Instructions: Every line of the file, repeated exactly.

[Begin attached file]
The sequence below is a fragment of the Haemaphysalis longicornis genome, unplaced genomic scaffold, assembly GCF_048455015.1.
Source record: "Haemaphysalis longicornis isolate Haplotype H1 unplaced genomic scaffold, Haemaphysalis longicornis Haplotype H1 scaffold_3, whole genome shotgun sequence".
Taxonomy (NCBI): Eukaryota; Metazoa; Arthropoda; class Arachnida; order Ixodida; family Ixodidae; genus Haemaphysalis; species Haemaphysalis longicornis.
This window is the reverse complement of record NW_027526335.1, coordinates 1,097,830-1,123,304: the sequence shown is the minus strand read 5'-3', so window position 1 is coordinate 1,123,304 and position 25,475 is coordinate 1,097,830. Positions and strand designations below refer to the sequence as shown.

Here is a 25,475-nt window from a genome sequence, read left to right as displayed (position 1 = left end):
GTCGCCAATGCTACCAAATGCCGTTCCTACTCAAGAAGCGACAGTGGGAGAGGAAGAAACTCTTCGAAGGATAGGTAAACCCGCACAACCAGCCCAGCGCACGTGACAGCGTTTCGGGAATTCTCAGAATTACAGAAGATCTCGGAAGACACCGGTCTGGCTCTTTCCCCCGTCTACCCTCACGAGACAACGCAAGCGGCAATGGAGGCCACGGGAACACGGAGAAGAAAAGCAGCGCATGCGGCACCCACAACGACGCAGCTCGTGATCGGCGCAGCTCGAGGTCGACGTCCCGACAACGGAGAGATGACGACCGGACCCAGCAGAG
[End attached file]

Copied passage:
The sequence below is a fragment of the Haemaphysalis longicornis genome, unplaced genomic scaffold, assembly GCF_048455015.1.
Source record: "Haemaphysalis longicornis isolate Haplotype H1 unplaced genomic scaffold, Haemaphysalis longicornis Haplotype H1 scaffold_3, whole genome shotgun sequence".
Taxonomy (NCBI): Eukaryota; Metazoa; Arthropoda; class Arachnida; order Ixodida; family Ixodidae; genus Haemaphysalis; species Haemaphysalis longicornis.
This window is the reverse complement of record NW_027526335.1, coordinates 1,097,830-1,123,304: the sequence shown is the minus strand read 5'-3', so window position 1 is coordinate 1,123,304 and position 25,475 is coordinate 1,097,830. Positions and strand designations below refer to the sequence as shown.

Here is a 25,475-nt window from a genome sequence, read left to right as displayed (position 1 = left end):
GTCGCCAATGCTACCAAATGCCGTTCCTACTCAAGAAGCGACAGTGGGAGAGGAAGAAACTCTTCGAAGGATAGGTAAACCCGCACAACCAGCCCAGCGCACGTGACAGCGTTTCGGGAATTCTCAGAATTACAGAAGATCTCGGAAGACACCGGTCTGGCTCTTTCCCCCGTCTACCCTCACGAGACAACGCAAGCGGCAATGGAGGCCACGGGAACACGGAGAAGAAAAGCAGCGCATGCGGCACCCACAACGACGCAGCTCGTGATCGGCGCAGCTCGAGGTCGACGTCCCGACAACGGAGAGATGACGACCGGACCCAGCAGAG